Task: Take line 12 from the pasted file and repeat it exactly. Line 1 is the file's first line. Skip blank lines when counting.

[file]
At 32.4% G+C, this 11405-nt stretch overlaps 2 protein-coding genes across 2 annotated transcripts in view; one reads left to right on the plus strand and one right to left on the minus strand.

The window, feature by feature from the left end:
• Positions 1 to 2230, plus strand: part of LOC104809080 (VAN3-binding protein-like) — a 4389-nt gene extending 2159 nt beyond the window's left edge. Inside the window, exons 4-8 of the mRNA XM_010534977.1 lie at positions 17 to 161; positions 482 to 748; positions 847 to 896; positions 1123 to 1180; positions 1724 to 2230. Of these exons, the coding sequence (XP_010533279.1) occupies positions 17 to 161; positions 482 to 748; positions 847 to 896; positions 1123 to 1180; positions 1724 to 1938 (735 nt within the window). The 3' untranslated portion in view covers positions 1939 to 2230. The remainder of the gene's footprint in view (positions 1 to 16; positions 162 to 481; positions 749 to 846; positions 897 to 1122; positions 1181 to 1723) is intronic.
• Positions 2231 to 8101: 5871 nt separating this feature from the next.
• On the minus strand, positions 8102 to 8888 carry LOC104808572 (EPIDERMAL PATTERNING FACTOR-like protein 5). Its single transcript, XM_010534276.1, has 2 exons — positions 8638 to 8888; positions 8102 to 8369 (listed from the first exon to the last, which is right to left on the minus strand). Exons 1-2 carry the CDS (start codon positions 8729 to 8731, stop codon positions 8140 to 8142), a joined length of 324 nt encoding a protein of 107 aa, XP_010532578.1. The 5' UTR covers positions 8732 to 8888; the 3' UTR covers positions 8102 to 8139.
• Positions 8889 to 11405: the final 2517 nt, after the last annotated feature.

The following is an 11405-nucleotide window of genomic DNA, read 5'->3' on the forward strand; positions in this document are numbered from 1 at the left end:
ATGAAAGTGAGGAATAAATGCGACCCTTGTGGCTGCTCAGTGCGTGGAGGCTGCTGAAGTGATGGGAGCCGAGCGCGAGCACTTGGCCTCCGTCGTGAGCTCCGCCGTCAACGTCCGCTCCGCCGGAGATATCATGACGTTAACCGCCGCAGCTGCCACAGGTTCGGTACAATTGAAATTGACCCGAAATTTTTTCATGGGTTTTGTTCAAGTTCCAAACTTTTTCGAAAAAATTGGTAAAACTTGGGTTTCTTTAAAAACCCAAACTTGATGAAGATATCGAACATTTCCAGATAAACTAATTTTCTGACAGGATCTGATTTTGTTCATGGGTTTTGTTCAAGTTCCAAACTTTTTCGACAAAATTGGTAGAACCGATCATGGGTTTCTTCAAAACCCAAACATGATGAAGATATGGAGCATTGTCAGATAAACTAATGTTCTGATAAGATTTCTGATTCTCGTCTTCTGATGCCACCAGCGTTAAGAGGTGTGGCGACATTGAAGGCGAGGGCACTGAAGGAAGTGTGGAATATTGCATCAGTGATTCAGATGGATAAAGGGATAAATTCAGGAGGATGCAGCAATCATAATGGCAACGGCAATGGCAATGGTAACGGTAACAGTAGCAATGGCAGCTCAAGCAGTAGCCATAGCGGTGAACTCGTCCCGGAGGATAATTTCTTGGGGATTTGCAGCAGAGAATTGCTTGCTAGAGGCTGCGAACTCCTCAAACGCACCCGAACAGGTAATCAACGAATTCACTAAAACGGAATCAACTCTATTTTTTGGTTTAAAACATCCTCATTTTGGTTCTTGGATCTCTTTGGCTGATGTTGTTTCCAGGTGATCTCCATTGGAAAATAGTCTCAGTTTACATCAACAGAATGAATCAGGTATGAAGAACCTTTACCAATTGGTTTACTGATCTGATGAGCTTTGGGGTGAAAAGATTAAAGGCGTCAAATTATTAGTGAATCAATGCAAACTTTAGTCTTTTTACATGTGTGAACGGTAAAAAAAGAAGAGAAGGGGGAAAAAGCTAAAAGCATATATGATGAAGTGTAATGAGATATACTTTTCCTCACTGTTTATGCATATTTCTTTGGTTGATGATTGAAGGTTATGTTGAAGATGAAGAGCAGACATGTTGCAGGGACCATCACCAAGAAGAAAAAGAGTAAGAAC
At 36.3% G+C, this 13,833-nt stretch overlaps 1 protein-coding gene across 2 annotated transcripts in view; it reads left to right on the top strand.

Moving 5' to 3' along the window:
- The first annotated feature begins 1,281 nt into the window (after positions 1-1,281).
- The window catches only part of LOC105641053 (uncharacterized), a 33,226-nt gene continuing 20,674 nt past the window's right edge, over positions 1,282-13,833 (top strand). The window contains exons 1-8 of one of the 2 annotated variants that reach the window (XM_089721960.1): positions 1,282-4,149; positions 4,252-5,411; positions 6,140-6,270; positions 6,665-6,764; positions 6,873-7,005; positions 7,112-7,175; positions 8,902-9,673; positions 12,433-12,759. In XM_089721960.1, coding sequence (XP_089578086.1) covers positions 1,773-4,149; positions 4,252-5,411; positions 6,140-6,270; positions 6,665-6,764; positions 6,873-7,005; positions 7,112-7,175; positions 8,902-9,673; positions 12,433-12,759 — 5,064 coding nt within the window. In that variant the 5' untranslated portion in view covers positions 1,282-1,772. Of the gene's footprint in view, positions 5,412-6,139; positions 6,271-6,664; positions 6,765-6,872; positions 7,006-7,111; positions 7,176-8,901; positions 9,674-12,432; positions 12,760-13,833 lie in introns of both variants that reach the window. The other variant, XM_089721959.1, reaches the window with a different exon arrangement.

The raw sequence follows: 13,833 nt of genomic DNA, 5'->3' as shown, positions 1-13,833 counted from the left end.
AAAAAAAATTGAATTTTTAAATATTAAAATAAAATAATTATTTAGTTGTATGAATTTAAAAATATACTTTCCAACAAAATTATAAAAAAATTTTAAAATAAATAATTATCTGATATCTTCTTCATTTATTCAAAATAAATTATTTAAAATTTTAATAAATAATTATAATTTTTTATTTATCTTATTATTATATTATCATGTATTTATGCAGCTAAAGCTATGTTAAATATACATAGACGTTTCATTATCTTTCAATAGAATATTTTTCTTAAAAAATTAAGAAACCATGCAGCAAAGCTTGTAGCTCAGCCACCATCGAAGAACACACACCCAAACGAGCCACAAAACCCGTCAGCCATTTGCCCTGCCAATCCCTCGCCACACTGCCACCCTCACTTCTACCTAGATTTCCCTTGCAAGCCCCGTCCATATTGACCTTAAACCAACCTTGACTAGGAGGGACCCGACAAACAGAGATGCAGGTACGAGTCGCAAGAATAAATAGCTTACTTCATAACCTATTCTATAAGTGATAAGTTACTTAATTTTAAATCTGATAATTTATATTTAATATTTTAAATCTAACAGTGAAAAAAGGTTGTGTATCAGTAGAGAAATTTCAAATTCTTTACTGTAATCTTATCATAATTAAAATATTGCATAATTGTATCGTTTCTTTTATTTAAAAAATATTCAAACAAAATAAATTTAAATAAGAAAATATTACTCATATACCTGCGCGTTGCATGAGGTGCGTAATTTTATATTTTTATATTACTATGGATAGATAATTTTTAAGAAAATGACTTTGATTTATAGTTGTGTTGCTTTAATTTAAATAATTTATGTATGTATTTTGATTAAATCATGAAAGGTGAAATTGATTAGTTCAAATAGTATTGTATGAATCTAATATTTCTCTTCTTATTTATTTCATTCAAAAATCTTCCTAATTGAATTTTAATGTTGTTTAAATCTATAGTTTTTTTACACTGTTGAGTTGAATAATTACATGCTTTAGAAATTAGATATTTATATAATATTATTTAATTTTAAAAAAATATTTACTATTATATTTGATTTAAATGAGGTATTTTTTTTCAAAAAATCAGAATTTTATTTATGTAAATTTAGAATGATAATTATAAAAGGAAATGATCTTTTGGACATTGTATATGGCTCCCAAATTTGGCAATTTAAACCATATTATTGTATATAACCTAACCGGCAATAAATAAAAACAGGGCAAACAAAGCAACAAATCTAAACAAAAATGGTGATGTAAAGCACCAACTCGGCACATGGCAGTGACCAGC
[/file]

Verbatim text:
- The window catches only part of LOC105641053 (uncharacterized), a 33,226-nt gene continuing 20,674 nt past the window's right edge, over positions 1,282-13,833 (top strand). The window contains exons 1-8 of one of the 2 annotated variants that reach the window (XM_089721960.1): positions 1,282-4,149; positions 4,252-5,411; positions 6,140-6,270; positions 6,665-6,764; positions 6,873-7,005; positions 7,112-7,175; positions 8,902-9,673; positions 12,433-12,759. In XM_089721960.1, coding sequence (XP_089578086.1) covers positions 1,773-4,149; positions 4,252-5,411; positions 6,140-6,270; positions 6,665-6,764; positions 6,873-7,005; positions 7,112-7,175; positions 8,902-9,673; positions 12,433-12,759 — 5,064 coding nt within the window. In that variant the 5' untranslated portion in view covers positions 1,282-1,772. Of the gene's footprint in view, positions 5,412-6,139; positions 6,271-6,664; positions 6,765-6,872; positions 7,006-7,111; positions 7,176-8,901; positions 9,674-12,432; positions 12,760-13,833 lie in introns of both variants that reach the window. The other variant, XM_089721959.1, reaches the window with a different exon arrangement.